Godlike Productions - Discussion Forum
Users Online Now: 1,016 (Who's On?)Visitors Today: 91,661
Pageviews Today: 184,928Threads Today: 70Posts Today: 1,720
03:48 AM

Rate this Thread

Absolute BS Crap Reasonable Nice Amazing

Petrol: 'Don't waste a drop', drivers warned as four-day fuel strike starts to hit the pumps

Daughter of zion
Offer Upgrade

User ID: 450391
United States
06/13/2008 11:48 AM
Report Abusive Post
Report Copyright Violation
Petrol: 'Don't waste a drop', drivers warned as four-day fuel strike starts to hit the pumps
Motorists were warned not to 'waste a drop of fuel' today as petrol stations began to run dry after tanker drivers started a four-day strike.

Hundreds of union members seeking a pay rise from Shell picketed petrol terminals as many others also turned back from refineries in solidarity.

The Shell drivers have refused an improved pay offer of 7.3 per cent backdated to January, which would take average earnings to more than £39,000.

President of the AA, Edmund King, warned drivers today to do everything possible to limit their fuel use.

He said: 'Drivers should cut out short journeys, stick to speed limits and take off roof-racks to save fuel. But above all do not queue up at fuel stations. Don't waste a drop.'

Shell only runs one in 10 petrol stations across the country and the Government insists there will be enough fuel to last the strike.

But motorists today appeared determined to defy the official advice against panic-buying and flocked to petrol stations to fill up.

At least one garage in London has already run dry and others across the UK were following suit after reporting significantly higher business.

Retailers and the Government called for 'restraint' and said there was plenty of fuel to go around.

The Petrol Retailers Association said there was no lack of fuel as long as motorists 'bought normally'.

Stand-still: Tankers lined up in the car-park of Coryton Refinery Depot in Essex

Tanker drivers for Shell walked out at 6am for four days of industrial action after last-minute talks to resolve their pay dispute failed.

Pickets at terminals around the country were manned by hundreds of trade union members, with police on guard in case of any violence.

Union leaders warned fuel would start to run out 'almost immediately' and all Shell's forecourts would be affected within 24 hours.

The first impact was felt at the Shell garage in Bayswater Road.Its last delivery was yesterday morning, but a rush of customers through the evening and the early morning had emptied supplies.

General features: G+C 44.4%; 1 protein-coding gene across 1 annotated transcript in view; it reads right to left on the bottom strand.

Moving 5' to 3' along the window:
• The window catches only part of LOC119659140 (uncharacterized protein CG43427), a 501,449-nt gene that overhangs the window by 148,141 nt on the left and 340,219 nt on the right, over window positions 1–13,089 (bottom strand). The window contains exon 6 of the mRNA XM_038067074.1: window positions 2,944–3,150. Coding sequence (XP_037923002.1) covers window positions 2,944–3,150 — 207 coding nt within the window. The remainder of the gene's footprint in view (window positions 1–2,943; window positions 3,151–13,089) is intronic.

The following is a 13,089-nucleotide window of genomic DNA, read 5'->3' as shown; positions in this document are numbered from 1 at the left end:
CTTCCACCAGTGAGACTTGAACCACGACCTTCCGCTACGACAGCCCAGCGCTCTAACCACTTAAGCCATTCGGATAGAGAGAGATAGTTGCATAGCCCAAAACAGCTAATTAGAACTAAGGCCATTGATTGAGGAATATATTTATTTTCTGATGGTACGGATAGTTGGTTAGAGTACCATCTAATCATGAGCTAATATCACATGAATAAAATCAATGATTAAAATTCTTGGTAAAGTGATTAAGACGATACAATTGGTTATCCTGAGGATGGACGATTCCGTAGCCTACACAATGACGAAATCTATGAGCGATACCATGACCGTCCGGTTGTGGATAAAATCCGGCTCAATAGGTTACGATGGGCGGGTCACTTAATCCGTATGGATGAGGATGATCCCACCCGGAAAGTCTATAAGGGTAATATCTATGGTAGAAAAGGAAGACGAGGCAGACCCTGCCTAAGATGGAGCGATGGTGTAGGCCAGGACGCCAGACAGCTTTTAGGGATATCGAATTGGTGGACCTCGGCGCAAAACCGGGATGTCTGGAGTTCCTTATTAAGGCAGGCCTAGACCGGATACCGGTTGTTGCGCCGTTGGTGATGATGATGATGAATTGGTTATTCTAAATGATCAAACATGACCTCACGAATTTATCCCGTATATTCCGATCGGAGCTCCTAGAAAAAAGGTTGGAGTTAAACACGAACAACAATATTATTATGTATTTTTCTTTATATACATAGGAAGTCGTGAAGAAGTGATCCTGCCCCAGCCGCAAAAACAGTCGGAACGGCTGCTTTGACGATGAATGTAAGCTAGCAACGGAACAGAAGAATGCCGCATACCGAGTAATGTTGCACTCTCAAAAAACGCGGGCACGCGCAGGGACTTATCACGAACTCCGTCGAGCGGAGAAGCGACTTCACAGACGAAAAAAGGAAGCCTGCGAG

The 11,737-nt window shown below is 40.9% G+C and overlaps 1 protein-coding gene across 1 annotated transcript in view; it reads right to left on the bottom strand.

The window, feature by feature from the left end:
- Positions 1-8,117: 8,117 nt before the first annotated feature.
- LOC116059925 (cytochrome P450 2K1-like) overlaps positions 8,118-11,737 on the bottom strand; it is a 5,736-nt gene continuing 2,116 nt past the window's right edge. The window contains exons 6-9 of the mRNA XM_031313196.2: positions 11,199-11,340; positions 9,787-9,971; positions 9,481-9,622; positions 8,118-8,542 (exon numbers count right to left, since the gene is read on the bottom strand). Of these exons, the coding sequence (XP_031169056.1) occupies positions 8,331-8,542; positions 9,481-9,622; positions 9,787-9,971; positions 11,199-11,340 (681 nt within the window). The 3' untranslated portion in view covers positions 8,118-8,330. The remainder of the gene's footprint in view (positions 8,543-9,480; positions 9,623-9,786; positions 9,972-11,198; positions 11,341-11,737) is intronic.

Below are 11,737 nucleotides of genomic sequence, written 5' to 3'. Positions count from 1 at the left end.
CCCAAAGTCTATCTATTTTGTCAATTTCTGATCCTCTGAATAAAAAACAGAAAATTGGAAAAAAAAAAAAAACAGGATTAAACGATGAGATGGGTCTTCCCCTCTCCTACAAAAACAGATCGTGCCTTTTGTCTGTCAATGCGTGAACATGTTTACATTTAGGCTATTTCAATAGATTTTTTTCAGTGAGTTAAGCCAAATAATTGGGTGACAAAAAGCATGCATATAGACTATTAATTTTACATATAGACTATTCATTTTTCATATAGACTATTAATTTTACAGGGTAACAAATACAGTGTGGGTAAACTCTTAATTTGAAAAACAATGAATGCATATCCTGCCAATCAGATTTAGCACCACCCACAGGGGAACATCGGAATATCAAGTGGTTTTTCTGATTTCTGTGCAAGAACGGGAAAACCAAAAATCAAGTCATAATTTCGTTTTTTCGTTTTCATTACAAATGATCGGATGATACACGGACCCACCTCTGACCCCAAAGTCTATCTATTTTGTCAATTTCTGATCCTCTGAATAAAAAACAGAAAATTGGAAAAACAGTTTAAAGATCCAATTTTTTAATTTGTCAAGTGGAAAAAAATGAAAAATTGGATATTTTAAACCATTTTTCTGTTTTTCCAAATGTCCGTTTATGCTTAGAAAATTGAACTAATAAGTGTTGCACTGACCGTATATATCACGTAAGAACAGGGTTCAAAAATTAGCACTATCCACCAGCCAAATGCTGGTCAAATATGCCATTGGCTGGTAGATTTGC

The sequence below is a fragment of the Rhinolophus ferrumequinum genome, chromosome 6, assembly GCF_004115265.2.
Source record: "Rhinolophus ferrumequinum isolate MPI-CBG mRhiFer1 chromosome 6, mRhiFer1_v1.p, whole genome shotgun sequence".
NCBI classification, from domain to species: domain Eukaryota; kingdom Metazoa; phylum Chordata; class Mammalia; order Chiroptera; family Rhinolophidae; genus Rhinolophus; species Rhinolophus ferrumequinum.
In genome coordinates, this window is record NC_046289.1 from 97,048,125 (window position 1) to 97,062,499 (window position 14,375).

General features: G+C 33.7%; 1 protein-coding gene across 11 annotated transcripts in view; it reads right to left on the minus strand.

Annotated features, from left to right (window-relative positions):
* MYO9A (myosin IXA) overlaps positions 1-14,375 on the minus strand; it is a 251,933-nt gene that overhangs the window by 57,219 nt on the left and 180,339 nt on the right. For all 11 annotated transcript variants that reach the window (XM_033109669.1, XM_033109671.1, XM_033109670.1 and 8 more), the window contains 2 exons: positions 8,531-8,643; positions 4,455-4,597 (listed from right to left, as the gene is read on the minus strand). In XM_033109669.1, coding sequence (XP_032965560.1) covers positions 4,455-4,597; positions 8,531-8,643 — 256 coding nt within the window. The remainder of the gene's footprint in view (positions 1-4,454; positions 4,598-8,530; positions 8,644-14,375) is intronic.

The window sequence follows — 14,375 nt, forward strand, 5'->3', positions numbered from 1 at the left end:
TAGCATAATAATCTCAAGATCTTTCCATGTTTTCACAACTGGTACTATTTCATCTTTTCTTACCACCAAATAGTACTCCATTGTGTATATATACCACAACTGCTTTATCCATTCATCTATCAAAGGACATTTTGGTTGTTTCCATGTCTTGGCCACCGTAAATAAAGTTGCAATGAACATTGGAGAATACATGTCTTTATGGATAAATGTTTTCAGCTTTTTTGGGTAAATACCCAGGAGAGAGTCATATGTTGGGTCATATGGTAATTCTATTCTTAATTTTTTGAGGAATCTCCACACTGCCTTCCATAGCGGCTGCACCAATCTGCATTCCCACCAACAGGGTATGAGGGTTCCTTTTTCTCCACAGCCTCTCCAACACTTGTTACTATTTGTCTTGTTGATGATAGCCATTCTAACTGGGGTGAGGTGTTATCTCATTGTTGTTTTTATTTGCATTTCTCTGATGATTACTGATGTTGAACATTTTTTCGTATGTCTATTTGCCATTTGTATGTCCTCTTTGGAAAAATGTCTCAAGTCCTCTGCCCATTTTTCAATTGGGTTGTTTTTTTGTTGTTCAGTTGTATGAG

Duty manager A Vikmaesan said Shell head office had made no provisions for extra deliveries in advance of the strike and drivers arrived this morning to find signs telling them there was no fuel for sale.

Standing together: Tanker drivers on the picket line outside Stanlow Oil Refinery in Cheshire today. The strike is set to last until Tuesday morning.

Break-down: Industrial action started at 6am after talks between the Unite union and the firms that deliver fuel to Shell garages collapsed yesterday

David Lewes, 57, a corporate lawyer from Notting Hill, said: 'I do have sympathy for the staff who are striking. But I'm in a rush to get to a meeting and now I am going to have to drive round looking for another petrol station.'

Ramad Qaubi 38, a chauffeur from Acton, said: 'I'm on my way to pick up a client and I didn't know there was going to be a strike on. I don't know what they're striking about but it's very bad for drivers like me who are on the road all day.'

AA patrolman Jack Sekhon said he expected emergency call-outs to increase dramatically today with drivers running out of petrol on the road.

Mr Sekhon, 31, said all AA vans were carrying extra fuel, adding: 'The stations outside London had already run out this morning. We'll be very busy today.

'This always happens because people try to risk it and drive that little bit further and end up running out.'

Panic-buying: Drivers queuing up at a service station in Boroughbridge, northern England, today to stock up in case petrol supplies run dry

Gordon Brown, who has refused to rule out calling in the Army to keep fuel flowing, said everything was being done to reduce the impact of the strike on the public.

He said: 'It is extremely disappointing that the talks between the employers and the unions have ended without resolution.

'I can say that we have been working very closely with the industry to put in place a contingency plan to reduce, as far as possible, and minimise disruption to the public - but we would strongly urge the parties of this dispute to return to the negotiating table as soon as possible.'

Business Secretary John Hutton added: 'We have been working closely with industry to put in place detailed contingency plans to reduce as far as possible the disruption for the driving public.'

Mr King urged motorists only to fill up their cars as usual. 'It is a four-day strike and garages usually hold four days' supply of fuel,' he said.

'Added to that, the strike only affects one out of every 10 forecourts, so there will be plenty of others to choose from.'

Taking a stand: Picketers watch a tanker driver leave the Kingsbury fuel depot near Birmingham

Shell supplies just one in 10 of all petrol stations across the UK but because other drivers are already showing their support, it could develop into an all-out crisis.